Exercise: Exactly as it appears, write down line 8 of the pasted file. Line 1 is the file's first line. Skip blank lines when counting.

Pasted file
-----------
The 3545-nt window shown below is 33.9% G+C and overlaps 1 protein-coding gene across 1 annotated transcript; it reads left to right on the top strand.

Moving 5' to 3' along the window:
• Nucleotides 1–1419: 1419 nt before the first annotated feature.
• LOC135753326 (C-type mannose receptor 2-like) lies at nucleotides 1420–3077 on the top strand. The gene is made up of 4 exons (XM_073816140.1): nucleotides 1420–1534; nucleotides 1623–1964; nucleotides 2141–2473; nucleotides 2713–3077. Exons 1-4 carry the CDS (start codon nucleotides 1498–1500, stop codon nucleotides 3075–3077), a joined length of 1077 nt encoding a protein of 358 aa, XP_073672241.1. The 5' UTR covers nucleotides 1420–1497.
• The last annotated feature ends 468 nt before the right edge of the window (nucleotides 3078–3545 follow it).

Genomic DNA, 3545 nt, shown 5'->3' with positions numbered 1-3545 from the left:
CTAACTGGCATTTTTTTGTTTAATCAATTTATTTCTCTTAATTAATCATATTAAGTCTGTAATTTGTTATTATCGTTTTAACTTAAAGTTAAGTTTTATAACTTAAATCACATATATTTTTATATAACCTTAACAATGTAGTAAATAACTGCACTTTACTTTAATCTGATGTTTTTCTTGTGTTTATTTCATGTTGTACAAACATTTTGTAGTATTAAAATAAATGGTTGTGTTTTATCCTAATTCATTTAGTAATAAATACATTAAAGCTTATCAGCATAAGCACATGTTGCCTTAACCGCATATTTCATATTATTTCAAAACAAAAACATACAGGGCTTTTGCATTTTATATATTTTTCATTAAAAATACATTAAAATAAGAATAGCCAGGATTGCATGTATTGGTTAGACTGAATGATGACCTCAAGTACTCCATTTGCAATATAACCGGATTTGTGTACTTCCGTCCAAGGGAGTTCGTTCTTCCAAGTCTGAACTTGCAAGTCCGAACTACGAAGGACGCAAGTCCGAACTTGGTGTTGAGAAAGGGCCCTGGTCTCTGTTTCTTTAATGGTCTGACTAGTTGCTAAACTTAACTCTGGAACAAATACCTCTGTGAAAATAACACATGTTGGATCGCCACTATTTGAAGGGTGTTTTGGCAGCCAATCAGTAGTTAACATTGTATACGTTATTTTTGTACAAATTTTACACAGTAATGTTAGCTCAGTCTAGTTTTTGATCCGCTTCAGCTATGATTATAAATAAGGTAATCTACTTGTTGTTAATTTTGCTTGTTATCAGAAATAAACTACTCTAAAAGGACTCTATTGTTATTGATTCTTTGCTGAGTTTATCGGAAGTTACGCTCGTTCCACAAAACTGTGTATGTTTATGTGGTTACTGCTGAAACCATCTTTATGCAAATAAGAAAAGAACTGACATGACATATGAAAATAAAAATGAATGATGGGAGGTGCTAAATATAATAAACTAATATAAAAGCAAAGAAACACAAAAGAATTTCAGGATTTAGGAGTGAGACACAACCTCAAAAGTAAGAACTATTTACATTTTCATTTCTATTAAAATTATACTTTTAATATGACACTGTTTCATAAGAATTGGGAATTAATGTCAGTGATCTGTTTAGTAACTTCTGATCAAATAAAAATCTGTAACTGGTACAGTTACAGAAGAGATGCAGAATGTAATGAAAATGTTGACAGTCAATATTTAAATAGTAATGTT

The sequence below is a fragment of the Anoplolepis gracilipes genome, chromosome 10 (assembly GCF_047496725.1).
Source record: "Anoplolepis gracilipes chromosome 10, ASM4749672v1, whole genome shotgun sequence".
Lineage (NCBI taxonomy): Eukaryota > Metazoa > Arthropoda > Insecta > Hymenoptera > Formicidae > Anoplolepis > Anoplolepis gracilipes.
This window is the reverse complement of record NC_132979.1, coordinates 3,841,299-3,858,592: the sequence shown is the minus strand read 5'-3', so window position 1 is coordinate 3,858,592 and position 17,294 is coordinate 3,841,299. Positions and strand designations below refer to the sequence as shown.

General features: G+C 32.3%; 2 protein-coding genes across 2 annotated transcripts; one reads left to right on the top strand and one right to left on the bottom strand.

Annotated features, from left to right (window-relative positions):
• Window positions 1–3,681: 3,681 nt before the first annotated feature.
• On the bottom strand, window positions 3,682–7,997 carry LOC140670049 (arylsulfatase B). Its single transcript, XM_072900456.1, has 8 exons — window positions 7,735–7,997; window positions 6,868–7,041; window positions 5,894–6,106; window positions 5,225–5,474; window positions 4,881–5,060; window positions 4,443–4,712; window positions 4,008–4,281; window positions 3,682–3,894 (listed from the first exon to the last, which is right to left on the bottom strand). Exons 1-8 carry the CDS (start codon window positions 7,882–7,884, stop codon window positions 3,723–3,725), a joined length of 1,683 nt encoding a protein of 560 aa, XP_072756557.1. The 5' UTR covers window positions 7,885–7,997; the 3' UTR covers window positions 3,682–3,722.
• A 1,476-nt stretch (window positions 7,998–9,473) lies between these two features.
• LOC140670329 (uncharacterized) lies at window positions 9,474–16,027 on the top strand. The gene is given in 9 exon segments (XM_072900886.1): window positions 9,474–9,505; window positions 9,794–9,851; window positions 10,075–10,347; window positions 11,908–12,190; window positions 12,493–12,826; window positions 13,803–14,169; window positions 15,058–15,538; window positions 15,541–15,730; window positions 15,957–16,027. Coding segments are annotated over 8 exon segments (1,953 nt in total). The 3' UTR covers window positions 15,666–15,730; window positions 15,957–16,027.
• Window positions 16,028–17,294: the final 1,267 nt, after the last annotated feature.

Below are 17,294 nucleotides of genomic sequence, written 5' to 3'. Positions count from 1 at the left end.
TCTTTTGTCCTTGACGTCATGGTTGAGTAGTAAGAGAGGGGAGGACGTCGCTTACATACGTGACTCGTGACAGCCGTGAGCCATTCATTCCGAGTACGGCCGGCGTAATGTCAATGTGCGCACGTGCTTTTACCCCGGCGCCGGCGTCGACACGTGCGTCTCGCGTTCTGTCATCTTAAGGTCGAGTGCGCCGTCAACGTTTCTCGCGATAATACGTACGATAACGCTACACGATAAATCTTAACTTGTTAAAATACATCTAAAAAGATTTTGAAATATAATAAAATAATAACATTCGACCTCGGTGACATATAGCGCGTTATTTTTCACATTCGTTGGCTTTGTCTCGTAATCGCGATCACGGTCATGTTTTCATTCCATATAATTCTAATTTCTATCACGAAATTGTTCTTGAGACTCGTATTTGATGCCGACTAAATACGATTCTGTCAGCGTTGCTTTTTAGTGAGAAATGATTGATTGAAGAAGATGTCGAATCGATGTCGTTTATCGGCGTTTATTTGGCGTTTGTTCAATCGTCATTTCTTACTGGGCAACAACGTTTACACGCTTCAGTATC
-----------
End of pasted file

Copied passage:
The sequence below is a fragment of the Anoplolepis gracilipes genome, chromosome 10 (assembly GCF_047496725.1).